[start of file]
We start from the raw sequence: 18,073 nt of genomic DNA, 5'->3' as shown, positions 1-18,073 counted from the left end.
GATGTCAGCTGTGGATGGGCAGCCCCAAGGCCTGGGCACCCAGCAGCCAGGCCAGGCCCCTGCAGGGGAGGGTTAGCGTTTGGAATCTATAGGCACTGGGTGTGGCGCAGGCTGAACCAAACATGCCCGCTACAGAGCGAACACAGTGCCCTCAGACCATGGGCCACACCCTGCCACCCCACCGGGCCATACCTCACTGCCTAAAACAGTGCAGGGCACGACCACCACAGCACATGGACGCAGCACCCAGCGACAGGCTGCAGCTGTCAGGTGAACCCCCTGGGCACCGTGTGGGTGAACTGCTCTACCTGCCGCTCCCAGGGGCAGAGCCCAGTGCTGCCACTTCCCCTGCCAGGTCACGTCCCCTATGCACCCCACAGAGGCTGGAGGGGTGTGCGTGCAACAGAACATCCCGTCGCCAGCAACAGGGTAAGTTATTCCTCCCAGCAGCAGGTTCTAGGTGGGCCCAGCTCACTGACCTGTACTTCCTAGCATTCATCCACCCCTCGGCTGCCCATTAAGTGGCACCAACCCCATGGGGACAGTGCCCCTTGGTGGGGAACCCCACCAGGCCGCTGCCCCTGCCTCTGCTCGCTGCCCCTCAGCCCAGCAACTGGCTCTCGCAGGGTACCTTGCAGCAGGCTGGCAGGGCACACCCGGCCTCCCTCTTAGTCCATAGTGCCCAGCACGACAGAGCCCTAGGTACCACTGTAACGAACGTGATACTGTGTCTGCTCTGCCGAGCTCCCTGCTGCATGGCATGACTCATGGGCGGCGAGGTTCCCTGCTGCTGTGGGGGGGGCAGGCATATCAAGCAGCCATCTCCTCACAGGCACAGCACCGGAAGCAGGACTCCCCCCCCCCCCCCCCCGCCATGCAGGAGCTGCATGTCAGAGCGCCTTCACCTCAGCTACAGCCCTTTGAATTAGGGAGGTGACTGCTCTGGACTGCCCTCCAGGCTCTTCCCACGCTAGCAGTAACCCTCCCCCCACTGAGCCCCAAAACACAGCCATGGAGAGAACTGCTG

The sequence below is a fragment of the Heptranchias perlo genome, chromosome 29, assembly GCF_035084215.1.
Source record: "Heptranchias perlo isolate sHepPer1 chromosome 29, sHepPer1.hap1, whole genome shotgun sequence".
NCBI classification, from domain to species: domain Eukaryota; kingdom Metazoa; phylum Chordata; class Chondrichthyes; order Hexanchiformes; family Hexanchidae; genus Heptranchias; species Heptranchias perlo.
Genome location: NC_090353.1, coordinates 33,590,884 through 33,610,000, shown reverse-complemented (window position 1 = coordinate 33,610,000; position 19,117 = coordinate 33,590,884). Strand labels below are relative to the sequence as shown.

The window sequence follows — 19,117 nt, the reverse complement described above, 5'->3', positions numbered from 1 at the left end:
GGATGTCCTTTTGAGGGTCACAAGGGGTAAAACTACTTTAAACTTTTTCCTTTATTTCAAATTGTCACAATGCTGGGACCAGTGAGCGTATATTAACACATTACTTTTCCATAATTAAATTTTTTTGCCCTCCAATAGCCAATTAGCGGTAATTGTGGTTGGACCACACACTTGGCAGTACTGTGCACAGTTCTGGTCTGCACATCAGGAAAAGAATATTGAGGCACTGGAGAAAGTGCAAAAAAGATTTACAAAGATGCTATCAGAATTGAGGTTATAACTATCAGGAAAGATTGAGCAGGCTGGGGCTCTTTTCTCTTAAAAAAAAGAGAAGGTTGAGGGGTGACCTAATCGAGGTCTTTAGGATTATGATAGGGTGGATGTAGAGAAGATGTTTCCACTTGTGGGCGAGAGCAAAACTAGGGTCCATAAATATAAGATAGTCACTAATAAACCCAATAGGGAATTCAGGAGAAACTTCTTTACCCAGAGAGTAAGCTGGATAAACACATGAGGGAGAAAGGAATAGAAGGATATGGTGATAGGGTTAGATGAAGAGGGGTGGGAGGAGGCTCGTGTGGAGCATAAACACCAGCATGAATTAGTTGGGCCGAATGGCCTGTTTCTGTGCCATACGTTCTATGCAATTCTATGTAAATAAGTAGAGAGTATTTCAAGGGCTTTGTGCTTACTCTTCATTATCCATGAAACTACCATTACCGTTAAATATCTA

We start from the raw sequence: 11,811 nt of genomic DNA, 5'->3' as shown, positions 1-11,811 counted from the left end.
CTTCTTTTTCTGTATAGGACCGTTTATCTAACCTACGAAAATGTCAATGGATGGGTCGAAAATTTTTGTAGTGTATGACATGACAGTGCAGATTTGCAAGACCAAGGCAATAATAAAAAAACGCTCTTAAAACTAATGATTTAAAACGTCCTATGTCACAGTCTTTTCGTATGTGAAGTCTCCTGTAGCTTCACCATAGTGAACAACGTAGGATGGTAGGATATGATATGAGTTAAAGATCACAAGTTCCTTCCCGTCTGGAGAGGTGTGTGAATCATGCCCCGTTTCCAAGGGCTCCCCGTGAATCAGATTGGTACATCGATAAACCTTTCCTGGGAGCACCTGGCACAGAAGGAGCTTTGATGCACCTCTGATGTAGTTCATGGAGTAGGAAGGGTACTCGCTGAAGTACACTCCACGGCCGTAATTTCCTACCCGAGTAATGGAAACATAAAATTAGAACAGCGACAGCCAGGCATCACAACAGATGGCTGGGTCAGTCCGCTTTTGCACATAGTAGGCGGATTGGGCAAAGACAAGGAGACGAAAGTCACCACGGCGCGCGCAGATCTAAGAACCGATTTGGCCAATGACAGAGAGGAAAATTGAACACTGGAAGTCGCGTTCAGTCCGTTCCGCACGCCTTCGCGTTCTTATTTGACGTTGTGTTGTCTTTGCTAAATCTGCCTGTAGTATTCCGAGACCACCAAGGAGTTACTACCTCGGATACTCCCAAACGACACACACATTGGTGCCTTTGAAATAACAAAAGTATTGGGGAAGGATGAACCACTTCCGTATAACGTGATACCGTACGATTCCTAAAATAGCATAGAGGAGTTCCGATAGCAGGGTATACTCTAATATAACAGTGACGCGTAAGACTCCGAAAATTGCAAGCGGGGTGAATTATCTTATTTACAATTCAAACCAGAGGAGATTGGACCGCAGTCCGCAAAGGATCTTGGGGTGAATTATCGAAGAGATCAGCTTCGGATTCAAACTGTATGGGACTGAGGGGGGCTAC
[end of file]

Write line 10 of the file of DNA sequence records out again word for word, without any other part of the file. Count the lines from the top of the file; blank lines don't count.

CTTCTTTTTCTGTATAGGACCGTTTATCTAACCTACGAAAATGTCAATGGATGGGTCGAAAATTTTTGTAGTGTATGACATGACAGTGCAGATTTGCAAGACCAAGGCAATAATAAAAAAACGCTCTTAAAACTAATGATTTAAAACGTCCTATGTCACAGTCTTTTCGTATGTGAAGTCTCCTGTAGCTTCACCATAGTGAACAACGTAGGATGGTAGGATATGATATGAGTTAAAGATCACAAGTTCCTTCCCGTCTGGAGAGGTGTGTGAATCATGCCCCGTTTCCAAGGGCTCCCCGTGAATCAGATTGGTACATCGATAAACCTTTCCTGGGAGCACCTGGCACAGAAGGAGCTTTGATGCACCTCTGATGTAGTTCATGGAGTAGGAAGGGTACTCGCTGAAGTACACTCCACGGCCGTAATTTCCTACCCGAGTAATGGAAACATAAAATTAGAACAGCGACAGCCAGGCATCACAACAGATGGCTGGGTCAGTCCGCTTTTGCACATAGTAGGCGGATTGGGCAAAGACAAGGAGACGAAAGTCACCACGGCGCGCGCAGATCTAAGAACCGATTTGGCCAATGACAGAGAGGAAAATTGAACACTGGAAGTCGCGTTCAGTCCGTTCCGCACGCCTTCGCGTTCTTATTTGACGTTGTGTTGTCTTTGCTAAATCTGCCTGTAGTATTCCGAGACCACCAAGGAGTTACTACCTCGGATACTCCCAAACGACACACACATTGGTGCCTTTGAAATAACAAAAGTATTGGGGAAGGATGAACCACTTCCGTATAACGTGATACCGTACGATTCCTAAAATAGCATAGAGGAGTTCCGATAGCAGGGTATACTCTAATATAACAGTGACGCGTAAGACTCCGAAAATTGCAAGCGGGGTGAATTATCTTATTTACAATTCAAACCAGAGGAGATTGGACCGCAGTCCGCAAAGGATCTTGGGGTGAATTATCGAAGAGATCAGCTTCGGATTCAAACTGTATGGGACTGAGGGGGGCTAC